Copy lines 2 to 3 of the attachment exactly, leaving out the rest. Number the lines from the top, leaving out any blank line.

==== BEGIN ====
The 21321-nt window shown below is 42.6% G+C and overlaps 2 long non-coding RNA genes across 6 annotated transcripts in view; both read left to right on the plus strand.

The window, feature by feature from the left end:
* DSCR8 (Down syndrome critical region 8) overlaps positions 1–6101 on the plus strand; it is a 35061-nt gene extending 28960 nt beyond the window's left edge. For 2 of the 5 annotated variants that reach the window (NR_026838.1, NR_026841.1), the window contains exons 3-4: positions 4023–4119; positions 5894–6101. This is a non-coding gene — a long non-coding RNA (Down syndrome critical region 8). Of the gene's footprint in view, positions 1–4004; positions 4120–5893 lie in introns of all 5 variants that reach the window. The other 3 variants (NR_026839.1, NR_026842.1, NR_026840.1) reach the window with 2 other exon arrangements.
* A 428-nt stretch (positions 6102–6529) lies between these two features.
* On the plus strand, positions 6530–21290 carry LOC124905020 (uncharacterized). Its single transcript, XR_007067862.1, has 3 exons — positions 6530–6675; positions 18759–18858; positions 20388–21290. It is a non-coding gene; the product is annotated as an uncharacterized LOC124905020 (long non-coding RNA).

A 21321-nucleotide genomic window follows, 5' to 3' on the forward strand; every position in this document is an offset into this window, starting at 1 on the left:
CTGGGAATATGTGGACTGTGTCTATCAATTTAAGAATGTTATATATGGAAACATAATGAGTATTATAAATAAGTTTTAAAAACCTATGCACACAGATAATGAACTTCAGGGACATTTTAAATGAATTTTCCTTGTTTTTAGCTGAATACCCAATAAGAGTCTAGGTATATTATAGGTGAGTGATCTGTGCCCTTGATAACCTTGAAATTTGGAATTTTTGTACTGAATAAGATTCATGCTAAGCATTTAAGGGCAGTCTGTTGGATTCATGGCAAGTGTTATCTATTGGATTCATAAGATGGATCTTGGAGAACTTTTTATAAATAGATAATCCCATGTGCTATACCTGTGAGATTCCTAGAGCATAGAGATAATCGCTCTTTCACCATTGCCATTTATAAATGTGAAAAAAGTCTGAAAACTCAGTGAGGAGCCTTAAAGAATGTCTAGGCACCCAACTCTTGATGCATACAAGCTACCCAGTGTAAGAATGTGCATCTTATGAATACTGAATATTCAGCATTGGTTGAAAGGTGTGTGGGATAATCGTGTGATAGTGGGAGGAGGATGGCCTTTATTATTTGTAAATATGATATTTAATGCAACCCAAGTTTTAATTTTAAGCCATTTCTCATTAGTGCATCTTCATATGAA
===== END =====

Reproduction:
The window, feature by feature from the left end:
* DSCR8 (Down syndrome critical region 8) overlaps positions 1–6101 on the plus strand; it is a 35061-nt gene extending 28960 nt beyond the window's left edge. For 2 of the 5 annotated variants that reach the window (NR_026838.1, NR_026841.1), the window contains exons 3-4: positions 4023–4119; positions 5894–6101. This is a non-coding gene — a long non-coding RNA (Down syndrome critical region 8). Of the gene's footprint in view, positions 1–4004; positions 4120–5893 lie in introns of all 5 variants that reach the window. The other 3 variants (NR_026839.1, NR_026842.1, NR_026840.1) reach the window with 2 other exon arrangements.